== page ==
Tuesday, August 1, 2017

Odd First Intermediate Period Stela

     The First Intermediate Period was a period of political instability. The artwork of the period is best called "provincial" as the well off nobles did not have access to the best sculptors and, for the most part, the artwork from this time shows it.

     This particular stela was carved for a man named Maaty and his wife Dedwi. The carvings are sunk fairly deep into the stone and then filled with paint or a paste of some sort. The inscription above Maaty and Dedwi contains the standard offering formula that reads from right to left and starts, "A gift given by the King and by Anubis, who is upon his hill..."
   
     A cynic would say that all First Intermediate Period stelae are odd, but this one has a quirk I have never seen before. Look on the right side of the third line of the text. The line starts with the signs "f nb nefer". Look carefully at the nefer sign (figure 2). The center of the bottom portion of the symbol is "hollow". This is, to the best of my knowledge, the only time this sign is carved in this way. What is the significance of this? It is hard to tell to be honest.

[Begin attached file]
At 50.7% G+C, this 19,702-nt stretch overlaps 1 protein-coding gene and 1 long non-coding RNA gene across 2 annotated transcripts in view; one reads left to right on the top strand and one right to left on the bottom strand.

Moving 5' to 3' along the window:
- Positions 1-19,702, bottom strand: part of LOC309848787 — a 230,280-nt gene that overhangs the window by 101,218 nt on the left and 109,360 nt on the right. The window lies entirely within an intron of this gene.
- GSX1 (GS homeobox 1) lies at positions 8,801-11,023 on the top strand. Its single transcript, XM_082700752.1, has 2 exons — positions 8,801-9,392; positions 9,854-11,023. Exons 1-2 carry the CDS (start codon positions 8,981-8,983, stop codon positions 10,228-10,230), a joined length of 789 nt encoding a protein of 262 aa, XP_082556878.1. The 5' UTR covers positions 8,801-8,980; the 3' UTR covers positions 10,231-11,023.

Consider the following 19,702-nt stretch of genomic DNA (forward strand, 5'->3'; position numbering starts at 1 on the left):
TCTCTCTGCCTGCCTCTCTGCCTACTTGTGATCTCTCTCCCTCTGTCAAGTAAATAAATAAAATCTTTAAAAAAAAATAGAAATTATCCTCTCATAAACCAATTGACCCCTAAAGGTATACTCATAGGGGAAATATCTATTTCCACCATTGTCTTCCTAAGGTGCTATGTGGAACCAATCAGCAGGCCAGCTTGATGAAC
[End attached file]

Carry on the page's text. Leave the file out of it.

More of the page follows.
Saturday, July 29, 2017

Middle Kingdom Royal Statues

Fig. 1 - Senwosret III (British Museum)
Fig. 2 - Senwosret III (detail)
     Middle Kingdom royal statuary is very different from Old Kingdom royal statues. In the Old Kingdom the king is shown with a serene, almost superior look on his face. He can handle any and all problems and nothing could possibly go wrong.

Fig. 4 - Senwosret III
Fig. 3 - Senwosret III (Brooklyn Museum)